FCPS Considers In-Person Return

Grades K-2 could be back in school on Feb. 16.

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Image from fcps.net

The FCPS School Board has been using the five-stage COVID-19 In-Person Learning Matrix to determine whether it is safe to return to school.

In a letter to parents on Tuesday, FCPS acting superintendent Marlene Helm said that students in grades K-2 will likely be able to return to school in two weeks, on Feb. 16. 

The board made the decision based on trends in COVID-19 data and “transition factors” like the availability of vaccines for FCPS employees

Although Lexington is still in Stage 5 on the district’s COVID-19 In-Person Learning Matrix, with over 132 new daily cases on average, Helm said that the board and Lexington’s health department are optimistic that cases will continue to decline. If cases decrease as expected, Lexington would enter Stage 4, in which graduated in-person learning is possible. 

The board will make a final decision about whether to return on Tues., Feb. 9. Assuming cases decrease sufficiently, K-2 students will enter a hybrid instructional model, meaning that students who chose to stay online at the beginning of the semester would be able to continue virtual learning. 

Students in grades 3-12 will continue virtual learning for the time being. However, many students are hopeful that the board’s decision is a good sign for all grades. 

“I think that going back to school is so crucial for so many students out there, especially students who have transitioned schools or are graduating after this year,” senior Dominic Verry said. “I personally am very excited to return.”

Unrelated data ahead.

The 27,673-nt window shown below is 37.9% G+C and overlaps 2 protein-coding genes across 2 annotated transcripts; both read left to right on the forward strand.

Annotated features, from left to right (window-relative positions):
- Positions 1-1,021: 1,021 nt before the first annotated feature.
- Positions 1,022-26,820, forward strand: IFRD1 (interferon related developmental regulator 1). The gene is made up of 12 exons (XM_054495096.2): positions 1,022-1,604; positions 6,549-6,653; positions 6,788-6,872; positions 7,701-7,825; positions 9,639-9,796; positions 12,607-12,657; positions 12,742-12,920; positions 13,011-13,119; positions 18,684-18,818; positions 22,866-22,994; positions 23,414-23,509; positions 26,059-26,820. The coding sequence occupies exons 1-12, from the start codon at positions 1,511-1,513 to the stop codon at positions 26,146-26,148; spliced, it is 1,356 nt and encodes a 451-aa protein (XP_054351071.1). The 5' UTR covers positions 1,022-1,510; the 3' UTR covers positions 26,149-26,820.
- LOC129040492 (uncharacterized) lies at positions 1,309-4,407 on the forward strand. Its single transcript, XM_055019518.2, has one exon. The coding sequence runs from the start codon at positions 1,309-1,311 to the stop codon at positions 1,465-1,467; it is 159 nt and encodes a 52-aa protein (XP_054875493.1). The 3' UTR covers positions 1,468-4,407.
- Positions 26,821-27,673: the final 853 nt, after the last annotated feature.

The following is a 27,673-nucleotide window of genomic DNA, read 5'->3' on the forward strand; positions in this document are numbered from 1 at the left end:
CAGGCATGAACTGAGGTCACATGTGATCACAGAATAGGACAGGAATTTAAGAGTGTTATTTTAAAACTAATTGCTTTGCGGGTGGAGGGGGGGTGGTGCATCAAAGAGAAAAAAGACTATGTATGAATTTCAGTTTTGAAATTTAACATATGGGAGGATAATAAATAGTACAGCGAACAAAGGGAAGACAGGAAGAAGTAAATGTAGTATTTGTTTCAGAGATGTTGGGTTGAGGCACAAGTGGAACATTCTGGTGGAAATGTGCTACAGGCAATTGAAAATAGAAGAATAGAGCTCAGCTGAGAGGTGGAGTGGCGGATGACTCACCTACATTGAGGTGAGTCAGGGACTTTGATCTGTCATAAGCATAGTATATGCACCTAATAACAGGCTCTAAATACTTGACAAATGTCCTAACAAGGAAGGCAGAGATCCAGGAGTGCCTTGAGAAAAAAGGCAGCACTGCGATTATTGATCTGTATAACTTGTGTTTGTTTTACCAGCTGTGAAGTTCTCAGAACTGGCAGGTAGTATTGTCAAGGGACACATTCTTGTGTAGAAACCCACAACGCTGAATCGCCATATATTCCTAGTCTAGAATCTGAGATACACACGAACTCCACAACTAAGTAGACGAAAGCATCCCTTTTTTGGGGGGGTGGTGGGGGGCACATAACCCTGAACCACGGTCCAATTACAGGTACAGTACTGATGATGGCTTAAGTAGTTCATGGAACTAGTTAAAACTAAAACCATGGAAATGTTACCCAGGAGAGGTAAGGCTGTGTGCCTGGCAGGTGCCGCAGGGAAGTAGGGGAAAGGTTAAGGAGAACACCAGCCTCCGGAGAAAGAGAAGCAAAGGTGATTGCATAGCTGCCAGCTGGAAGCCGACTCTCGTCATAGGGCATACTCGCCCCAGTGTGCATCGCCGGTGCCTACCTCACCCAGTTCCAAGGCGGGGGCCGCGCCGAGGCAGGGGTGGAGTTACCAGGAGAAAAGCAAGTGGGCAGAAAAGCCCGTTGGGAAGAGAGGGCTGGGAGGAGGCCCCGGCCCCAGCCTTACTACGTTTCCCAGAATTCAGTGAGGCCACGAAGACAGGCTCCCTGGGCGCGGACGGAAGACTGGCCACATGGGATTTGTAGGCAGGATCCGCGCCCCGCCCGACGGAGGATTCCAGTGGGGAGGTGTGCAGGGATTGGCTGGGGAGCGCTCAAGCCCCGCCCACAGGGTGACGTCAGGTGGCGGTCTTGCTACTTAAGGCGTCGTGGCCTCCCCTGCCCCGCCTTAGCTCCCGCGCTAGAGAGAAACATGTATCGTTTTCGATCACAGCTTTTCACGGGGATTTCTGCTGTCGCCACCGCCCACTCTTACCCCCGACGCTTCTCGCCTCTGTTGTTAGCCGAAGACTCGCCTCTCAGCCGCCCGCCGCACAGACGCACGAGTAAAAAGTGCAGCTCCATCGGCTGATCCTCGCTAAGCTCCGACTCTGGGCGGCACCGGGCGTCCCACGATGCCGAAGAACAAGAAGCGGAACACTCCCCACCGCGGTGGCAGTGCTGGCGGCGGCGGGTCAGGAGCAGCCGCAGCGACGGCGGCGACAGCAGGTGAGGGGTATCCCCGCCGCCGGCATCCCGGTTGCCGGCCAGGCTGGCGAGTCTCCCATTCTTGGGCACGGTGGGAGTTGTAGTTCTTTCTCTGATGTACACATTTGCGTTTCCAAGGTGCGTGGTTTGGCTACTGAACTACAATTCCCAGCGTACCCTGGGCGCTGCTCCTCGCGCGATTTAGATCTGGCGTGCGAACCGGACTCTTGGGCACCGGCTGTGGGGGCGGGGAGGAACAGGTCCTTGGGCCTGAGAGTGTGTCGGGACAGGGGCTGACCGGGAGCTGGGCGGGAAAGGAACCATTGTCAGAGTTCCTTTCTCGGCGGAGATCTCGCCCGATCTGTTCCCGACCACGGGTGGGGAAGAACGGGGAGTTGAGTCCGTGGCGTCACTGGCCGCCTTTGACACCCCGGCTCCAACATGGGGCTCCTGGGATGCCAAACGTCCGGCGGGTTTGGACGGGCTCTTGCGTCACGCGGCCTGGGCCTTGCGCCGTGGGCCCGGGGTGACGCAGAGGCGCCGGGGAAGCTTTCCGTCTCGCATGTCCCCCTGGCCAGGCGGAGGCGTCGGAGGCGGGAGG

However, Verry is also anxious about the possibility that returning to school will increase the transmission of the coronavirus.

I personally am very excited to return.”

— Dominic Verry

“I think caution is needed when returning because many people have not been following safety regulations and so school could become a place to spread infections,” he said. “I may opt out if I see that the schools are not being as safe as we need.”

And some students feel that the return to school wouldn’t be worth it, given the restrictions that would be in place. Dunbar has published a 14-page list of rules for when school returns in person, which includes assigned seats in classrooms and the cafeteria and strict entrance and exit protocols.

“Obviously I’m sad that I’m missing out on all of these senior activities,” Henry Clay senior Hannah Qazi said. “But I feel like if we wanted to do them, we could do them anyway with our own friends, socially distanced, rather than at school, because we probably wouldn’t be able to do those things anyway if we were back at school.”